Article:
Mechanics Lab: Deathzap Examples

Based on the last post, I thought it would be a good idea to post some examples of how shooting works in my latest version of Deathzap as the rules as written can seem far more complicated than they really are.

Example 1: A squad of Reddinists open fire on some Allegiance Riflemen.

The Reddinists are armed with 5 Repeaters (Shots 2, Strength 1, Damage 1), a Medium Repeater (Shots 6, Strength 1, Damage 1) and a Destroyer (Heavy Weapon, Shots 1, Strength 6, Damage 3).

The Allegiance Riflemen have a standard defence of 2 are just over 12″ away (Defence +2) and are in hard cover (Defence +2). Below you can see all the dice, the green for the Medium Repeater, the red for the Destroyer and the white for the Repeaters. On the right the black dice are for the Allegiance unit’s defence.

First all the dice are rolled and the defending player is attempting to block the attacker’s dice. Any dice rolled by the attacker that are a value rolled by the defender are blocked. A single die rolled by the defender will block all the dice of the same value rolled by the attacker. Below you can see that the Destroyer has not been blocked, along with a single Medium Repeater shot and 5 Repeater shots.

Any dice that hit are multiplied by the strength of the weapon being used. For the Repeaters with a Strength of 1 this makes no difference. That single Destroyer hit however has now multiplied to 6 dice. I also made a mistake here and included three dice for the Medium Repeater when there should only be 1, though since they all fail the next roll it’s fine. While the first dice roll represents the effects of range, cover and target type, this second roll is all about converting that fire into actual damage on the target.

Somewhat fortunately and unfortunately for the Allegiance Riflemen the Destroyer’s explosive capabilities caused them some serious damage. Two destroyer hits struck home as did three Repeater shots.

The two Destroyer hits translate to 6 saving throws since they are Damage 3 each and with the three Repeater hits the Riflemen have to make 9 4+ saving throws. Five of which they failed and the unit was wiped out. A bit bloody I know, but I did set the Reddinists up rather close with the intention of allowing you to see multiple weapons working together.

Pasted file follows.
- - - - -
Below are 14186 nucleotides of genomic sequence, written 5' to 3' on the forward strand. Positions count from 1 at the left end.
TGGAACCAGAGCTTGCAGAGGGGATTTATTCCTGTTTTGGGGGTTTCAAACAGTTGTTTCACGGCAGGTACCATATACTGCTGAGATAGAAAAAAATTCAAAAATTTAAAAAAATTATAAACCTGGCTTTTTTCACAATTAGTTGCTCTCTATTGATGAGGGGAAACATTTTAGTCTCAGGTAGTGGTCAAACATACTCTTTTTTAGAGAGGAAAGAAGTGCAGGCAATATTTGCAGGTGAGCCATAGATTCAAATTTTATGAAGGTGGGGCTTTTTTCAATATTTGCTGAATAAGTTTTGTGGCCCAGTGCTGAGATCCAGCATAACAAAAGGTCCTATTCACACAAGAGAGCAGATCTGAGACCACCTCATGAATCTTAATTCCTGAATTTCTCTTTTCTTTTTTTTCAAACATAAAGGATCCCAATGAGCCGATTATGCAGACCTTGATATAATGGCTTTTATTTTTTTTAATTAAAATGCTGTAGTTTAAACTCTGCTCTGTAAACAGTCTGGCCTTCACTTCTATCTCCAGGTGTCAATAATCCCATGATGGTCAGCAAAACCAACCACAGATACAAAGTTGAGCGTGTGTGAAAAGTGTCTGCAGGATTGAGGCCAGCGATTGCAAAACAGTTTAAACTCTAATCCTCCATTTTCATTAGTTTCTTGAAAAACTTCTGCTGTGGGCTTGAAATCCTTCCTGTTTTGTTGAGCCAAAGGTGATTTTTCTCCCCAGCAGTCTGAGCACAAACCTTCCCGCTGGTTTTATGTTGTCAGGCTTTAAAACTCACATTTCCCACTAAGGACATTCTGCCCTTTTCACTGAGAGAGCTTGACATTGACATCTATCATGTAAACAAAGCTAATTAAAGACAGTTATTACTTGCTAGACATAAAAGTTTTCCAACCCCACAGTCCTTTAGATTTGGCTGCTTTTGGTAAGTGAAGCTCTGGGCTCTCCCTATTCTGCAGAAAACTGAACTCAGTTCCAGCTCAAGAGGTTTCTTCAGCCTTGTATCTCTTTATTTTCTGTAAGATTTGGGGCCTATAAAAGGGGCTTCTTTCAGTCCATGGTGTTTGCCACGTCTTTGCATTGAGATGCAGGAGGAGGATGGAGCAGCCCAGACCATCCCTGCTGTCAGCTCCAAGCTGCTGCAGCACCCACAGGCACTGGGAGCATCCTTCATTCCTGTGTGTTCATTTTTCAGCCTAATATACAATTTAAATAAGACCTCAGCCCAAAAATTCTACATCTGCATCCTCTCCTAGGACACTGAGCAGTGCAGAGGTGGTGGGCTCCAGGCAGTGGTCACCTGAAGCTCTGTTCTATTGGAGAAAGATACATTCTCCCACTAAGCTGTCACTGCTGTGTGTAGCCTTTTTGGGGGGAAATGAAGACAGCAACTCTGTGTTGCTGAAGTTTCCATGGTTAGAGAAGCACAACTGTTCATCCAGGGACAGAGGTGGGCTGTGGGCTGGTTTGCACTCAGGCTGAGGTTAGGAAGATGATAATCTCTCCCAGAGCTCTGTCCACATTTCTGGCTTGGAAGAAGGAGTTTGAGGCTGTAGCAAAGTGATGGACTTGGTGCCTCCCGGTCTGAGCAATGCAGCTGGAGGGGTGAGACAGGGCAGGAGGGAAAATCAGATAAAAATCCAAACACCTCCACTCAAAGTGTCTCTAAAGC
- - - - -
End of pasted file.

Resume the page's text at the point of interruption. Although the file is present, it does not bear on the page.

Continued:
Example 2: A Reddinist Snail Tank opens fire with it’s Dual Destroyer Cannon (2 Super Heavy Weapons with Shots 1, Strength 6, Damage 6 each) against an Allegiance Wartomata.

The Wartomata has a defence of 5, is in the open (Defence +0) but 15 inches away (Defence +2) giving him a total defence of 7. The Snail has 2 shots.

After all the dice are rolled the Wartomata only managed to block one of the dice.

That single Super Heavy hit translates to 6 dice the Wartomata needs to avoid to not suffer any damage. The Wartomata is size 6 and so rolls 6 dice.

3 dice could not be avoided and so the Wartomata has to rely on its shields to save it. 18 shield saves are made as the Super Heavy hits are also Damage 6. 5 failures means the Wartomata loses 5 wounds. Fortunately he has 12 total so he’ll live for now!

Example 3: The Reddinist Squad in the square attempts to eliminate the Allegiance Sharpshooter on the tower.

The Reddinists are armed identically to the squad from before (5 Repeaters, 1 Medium Repeater and 1 Destroyer). The Sharpshooter is 3 defence standard, 21 inches away (+3 defence) and the tower gives him hard cover (+2 defence).

Only two Repeater shots were on target, fortunately the Destroyer harmlessly whizzed past!